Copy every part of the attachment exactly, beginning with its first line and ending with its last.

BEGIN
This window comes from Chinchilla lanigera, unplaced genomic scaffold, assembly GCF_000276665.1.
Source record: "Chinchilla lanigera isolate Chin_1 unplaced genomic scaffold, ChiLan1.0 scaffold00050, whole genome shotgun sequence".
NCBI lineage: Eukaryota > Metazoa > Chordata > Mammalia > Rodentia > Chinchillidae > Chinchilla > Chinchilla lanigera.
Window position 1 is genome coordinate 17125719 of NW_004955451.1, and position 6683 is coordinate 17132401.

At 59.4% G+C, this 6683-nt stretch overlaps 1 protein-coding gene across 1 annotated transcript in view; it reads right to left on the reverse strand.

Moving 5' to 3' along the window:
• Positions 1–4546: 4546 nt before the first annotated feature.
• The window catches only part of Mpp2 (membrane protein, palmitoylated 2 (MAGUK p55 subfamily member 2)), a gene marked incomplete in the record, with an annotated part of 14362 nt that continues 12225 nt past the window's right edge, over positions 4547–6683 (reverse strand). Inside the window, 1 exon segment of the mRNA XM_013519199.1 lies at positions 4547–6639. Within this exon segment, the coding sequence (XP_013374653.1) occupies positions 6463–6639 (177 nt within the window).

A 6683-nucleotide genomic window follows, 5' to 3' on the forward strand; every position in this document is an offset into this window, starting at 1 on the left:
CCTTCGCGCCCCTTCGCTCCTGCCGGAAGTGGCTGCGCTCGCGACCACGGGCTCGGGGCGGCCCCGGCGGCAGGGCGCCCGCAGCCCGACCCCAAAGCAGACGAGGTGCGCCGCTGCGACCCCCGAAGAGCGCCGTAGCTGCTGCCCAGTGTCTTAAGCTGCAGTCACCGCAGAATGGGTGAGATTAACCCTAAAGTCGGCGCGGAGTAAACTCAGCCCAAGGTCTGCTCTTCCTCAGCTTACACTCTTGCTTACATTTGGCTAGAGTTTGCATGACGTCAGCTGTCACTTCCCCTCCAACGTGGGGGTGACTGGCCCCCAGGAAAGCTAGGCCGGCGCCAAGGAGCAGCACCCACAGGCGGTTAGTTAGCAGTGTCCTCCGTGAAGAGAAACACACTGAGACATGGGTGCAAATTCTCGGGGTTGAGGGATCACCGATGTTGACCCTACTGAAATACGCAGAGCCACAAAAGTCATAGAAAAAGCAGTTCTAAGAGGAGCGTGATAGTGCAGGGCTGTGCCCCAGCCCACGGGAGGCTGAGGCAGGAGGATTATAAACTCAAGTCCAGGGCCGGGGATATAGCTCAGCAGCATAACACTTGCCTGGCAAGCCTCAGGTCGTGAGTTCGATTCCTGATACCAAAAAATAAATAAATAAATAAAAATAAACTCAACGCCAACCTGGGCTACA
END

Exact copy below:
This window comes from Chinchilla lanigera, unplaced genomic scaffold, assembly GCF_000276665.1.
Source record: "Chinchilla lanigera isolate Chin_1 unplaced genomic scaffold, ChiLan1.0 scaffold00050, whole genome shotgun sequence".
NCBI lineage: Eukaryota > Metazoa > Chordata > Mammalia > Rodentia > Chinchillidae > Chinchilla > Chinchilla lanigera.
Window position 1 is genome coordinate 17125719 of NW_004955451.1, and position 6683 is coordinate 17132401.

At 59.4% G+C, this 6683-nt stretch overlaps 1 protein-coding gene across 1 annotated transcript in view; it reads right to left on the reverse strand.

Moving 5' to 3' along the window:
• Positions 1–4546: 4546 nt before the first annotated feature.
• The window catches only part of Mpp2 (membrane protein, palmitoylated 2 (MAGUK p55 subfamily member 2)), a gene marked incomplete in the record, with an annotated part of 14362 nt that continues 12225 nt past the window's right edge, over positions 4547–6683 (reverse strand). Inside the window, 1 exon segment of the mRNA XM_013519199.1 lies at positions 4547–6639. Within this exon segment, the coding sequence (XP_013374653.1) occupies positions 6463–6639 (177 nt within the window).

A 6683-nucleotide genomic window follows, 5' to 3' on the forward strand; every position in this document is an offset into this window, starting at 1 on the left:
CCTTCGCGCCCCTTCGCTCCTGCCGGAAGTGGCTGCGCTCGCGACCACGGGCTCGGGGCGGCCCCGGCGGCAGGGCGCCCGCAGCCCGACCCCAAAGCAGACGAGGTGCGCCGCTGCGACCCCCGAAGAGCGCCGTAGCTGCTGCCCAGTGTCTTAAGCTGCAGTCACCGCAGAATGGGTGAGATTAACCCTAAAGTCGGCGCGGAGTAAACTCAGCCCAAGGTCTGCTCTTCCTCAGCTTACACTCTTGCTTACATTTGGCTAGAGTTTGCATGACGTCAGCTGTCACTTCCCCTCCAACGTGGGGGTGACTGGCCCCCAGGAAAGCTAGGCCGGCGCCAAGGAGCAGCACCCACAGGCGGTTAGTTAGCAGTGTCCTCCGTGAAGAGAAACACACTGAGACATGGGTGCAAATTCTCGGGGTTGAGGGATCACCGATGTTGACCCTACTGAAATACGCAGAGCCACAAAAGTCATAGAAAAAGCAGTTCTAAGAGGAGCGTGATAGTGCAGGGCTGTGCCCCAGCCCACGGGAGGCTGAGGCAGGAGGATTATAAACTCAAGTCCAGGGCCGGGGATATAGCTCAGCAGCATAACACTTGCCTGGCAAGCCTCAGGTCGTGAGTTCGATTCCTGATACCAAAAAATAAATAAATAAATAAAAATAAACTCAACGCCAACCTGGGCTACA